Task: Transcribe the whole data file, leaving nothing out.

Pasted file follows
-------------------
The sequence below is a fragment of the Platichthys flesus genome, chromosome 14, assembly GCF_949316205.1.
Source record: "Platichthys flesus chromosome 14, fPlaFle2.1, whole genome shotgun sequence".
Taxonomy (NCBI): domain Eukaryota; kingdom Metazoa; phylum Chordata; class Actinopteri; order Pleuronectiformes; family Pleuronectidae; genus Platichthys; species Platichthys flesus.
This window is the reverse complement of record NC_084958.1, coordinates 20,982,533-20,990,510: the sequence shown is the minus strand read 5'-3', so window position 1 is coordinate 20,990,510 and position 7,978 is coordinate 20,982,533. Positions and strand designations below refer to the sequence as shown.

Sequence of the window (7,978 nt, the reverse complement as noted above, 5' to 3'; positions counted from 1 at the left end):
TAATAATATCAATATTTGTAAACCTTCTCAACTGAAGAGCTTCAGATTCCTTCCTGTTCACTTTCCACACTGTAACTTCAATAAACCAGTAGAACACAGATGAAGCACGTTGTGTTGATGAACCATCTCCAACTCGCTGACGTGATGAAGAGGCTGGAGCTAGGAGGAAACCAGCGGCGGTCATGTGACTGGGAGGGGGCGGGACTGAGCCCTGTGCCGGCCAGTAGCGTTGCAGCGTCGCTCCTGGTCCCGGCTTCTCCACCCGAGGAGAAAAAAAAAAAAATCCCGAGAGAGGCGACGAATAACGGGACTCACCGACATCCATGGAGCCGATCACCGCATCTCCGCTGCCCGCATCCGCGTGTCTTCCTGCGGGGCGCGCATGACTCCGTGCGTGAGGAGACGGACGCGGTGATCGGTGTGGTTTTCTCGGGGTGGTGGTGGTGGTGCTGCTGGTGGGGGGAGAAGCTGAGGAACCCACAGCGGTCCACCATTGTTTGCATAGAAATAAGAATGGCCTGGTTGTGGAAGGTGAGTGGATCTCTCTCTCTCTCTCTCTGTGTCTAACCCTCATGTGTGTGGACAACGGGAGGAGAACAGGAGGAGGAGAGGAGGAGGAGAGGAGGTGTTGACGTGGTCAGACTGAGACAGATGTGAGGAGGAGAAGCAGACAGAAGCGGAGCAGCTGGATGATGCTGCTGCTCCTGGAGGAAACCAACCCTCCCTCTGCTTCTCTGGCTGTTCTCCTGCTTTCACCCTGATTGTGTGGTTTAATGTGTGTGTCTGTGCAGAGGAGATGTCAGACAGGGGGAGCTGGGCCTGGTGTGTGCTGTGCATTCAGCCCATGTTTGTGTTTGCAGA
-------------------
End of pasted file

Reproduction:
The sequence below is a fragment of the Platichthys flesus genome, chromosome 14, assembly GCF_949316205.1.
Source record: "Platichthys flesus chromosome 14, fPlaFle2.1, whole genome shotgun sequence".
Taxonomy (NCBI): domain Eukaryota; kingdom Metazoa; phylum Chordata; class Actinopteri; order Pleuronectiformes; family Pleuronectidae; genus Platichthys; species Platichthys flesus.
This window is the reverse complement of record NC_084958.1, coordinates 20,982,533-20,990,510: the sequence shown is the minus strand read 5'-3', so window position 1 is coordinate 20,990,510 and position 7,978 is coordinate 20,982,533. Positions and strand designations below refer to the sequence as shown.

Sequence of the window (7,978 nt, the reverse complement as noted above, 5' to 3'; positions counted from 1 at the left end):
TAATAATATCAATATTTGTAAACCTTCTCAACTGAAGAGCTTCAGATTCCTTCCTGTTCACTTTCCACACTGTAACTTCAATAAACCAGTAGAACACAGATGAAGCACGTTGTGTTGATGAACCATCTCCAACTCGCTGACGTGATGAAGAGGCTGGAGCTAGGAGGAAACCAGCGGCGGTCATGTGACTGGGAGGGGGCGGGACTGAGCCCTGTGCCGGCCAGTAGCGTTGCAGCGTCGCTCCTGGTCCCGGCTTCTCCACCCGAGGAGAAAAAAAAAAAAATCCCGAGAGAGGCGACGAATAACGGGACTCACCGACATCCATGGAGCCGATCACCGCATCTCCGCTGCCCGCATCCGCGTGTCTTCCTGCGGGGCGCGCATGACTCCGTGCGTGAGGAGACGGACGCGGTGATCGGTGTGGTTTTCTCGGGGTGGTGGTGGTGGTGCTGCTGGTGGGGGGAGAAGCTGAGGAACCCACAGCGGTCCACCATTGTTTGCATAGAAATAAGAATGGCCTGGTTGTGGAAGGTGAGTGGATCTCTCTCTCTCTCTCTCTGTGTCTAACCCTCATGTGTGTGGACAACGGGAGGAGAACAGGAGGAGGAGAGGAGGAGGAGAGGAGGTGTTGACGTGGTCAGACTGAGACAGATGTGAGGAGGAGAAGCAGACAGAAGCGGAGCAGCTGGATGATGCTGCTGCTCCTGGAGGAAACCAACCCTCCCTCTGCTTCTCTGGCTGTTCTCCTGCTTTCACCCTGATTGTGTGGTTTAATGTGTGTGTCTGTGCAGAGGAGATGTCAGACAGGGGGAGCTGGGCCTGGTGTGTGCTGTGCATTCAGCCCATGTTTGTGTTTGCAGA